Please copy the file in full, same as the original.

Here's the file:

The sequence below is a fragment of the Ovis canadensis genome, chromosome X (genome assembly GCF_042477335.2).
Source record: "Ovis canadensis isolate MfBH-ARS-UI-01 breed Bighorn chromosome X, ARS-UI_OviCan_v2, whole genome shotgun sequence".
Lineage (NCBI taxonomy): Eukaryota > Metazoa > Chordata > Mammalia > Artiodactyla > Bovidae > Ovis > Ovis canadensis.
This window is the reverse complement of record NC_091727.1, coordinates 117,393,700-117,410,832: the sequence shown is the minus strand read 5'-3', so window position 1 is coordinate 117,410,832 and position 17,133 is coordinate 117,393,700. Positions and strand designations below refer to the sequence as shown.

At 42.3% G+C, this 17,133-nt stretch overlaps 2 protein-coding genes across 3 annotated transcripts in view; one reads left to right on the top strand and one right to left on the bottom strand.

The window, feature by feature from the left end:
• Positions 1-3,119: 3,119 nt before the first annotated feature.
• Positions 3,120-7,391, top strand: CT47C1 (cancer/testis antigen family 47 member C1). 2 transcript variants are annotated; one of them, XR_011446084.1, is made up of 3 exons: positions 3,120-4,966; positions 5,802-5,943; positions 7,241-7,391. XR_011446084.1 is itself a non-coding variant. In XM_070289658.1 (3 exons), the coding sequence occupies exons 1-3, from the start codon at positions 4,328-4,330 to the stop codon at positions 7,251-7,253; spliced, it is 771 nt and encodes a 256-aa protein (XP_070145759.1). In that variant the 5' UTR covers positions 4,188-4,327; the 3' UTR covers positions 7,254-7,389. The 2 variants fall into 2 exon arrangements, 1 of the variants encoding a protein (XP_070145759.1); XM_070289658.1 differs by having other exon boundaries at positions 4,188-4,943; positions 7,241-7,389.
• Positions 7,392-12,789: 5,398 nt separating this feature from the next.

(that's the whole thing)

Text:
The sequence below is a fragment of the Ovis canadensis genome, chromosome X (genome assembly GCF_042477335.2).
Source record: "Ovis canadensis isolate MfBH-ARS-UI-01 breed Bighorn chromosome X, ARS-UI_OviCan_v2, whole genome shotgun sequence".
Lineage (NCBI taxonomy): Eukaryota > Metazoa > Chordata > Mammalia > Artiodactyla > Bovidae > Ovis > Ovis canadensis.
This window is the reverse complement of record NC_091727.1, coordinates 117,393,700-117,410,832: the sequence shown is the minus strand read 5'-3', so window position 1 is coordinate 117,410,832 and position 17,133 is coordinate 117,393,700. Positions and strand designations below refer to the sequence as shown.

At 42.3% G+C, this 17,133-nt stretch overlaps 2 protein-coding genes across 3 annotated transcripts in view; one reads left to right on the top strand and one right to left on the bottom strand.

The window, feature by feature from the left end:
• Positions 1-3,119: 3,119 nt before the first annotated feature.
• Positions 3,120-7,391, top strand: CT47C1 (cancer/testis antigen family 47 member C1). 2 transcript variants are annotated; one of them, XR_011446084.1, is made up of 3 exons: positions 3,120-4,966; positions 5,802-5,943; positions 7,241-7,391. XR_011446084.1 is itself a non-coding variant. In XM_070289658.1 (3 exons), the coding sequence occupies exons 1-3, from the start codon at positions 4,328-4,330 to the stop codon at positions 7,251-7,253; spliced, it is 771 nt and encodes a 256-aa protein (XP_070145759.1). In that variant the 5' UTR covers positions 4,188-4,327; the 3' UTR covers positions 7,254-7,389. The 2 variants fall into 2 exon arrangements, 1 of the variants encoding a protein (XP_070145759.1); XM_070289658.1 differs by having other exon boundaries at positions 4,188-4,943; positions 7,241-7,389.
• Positions 7,392-12,789: 5,398 nt separating this feature from the next.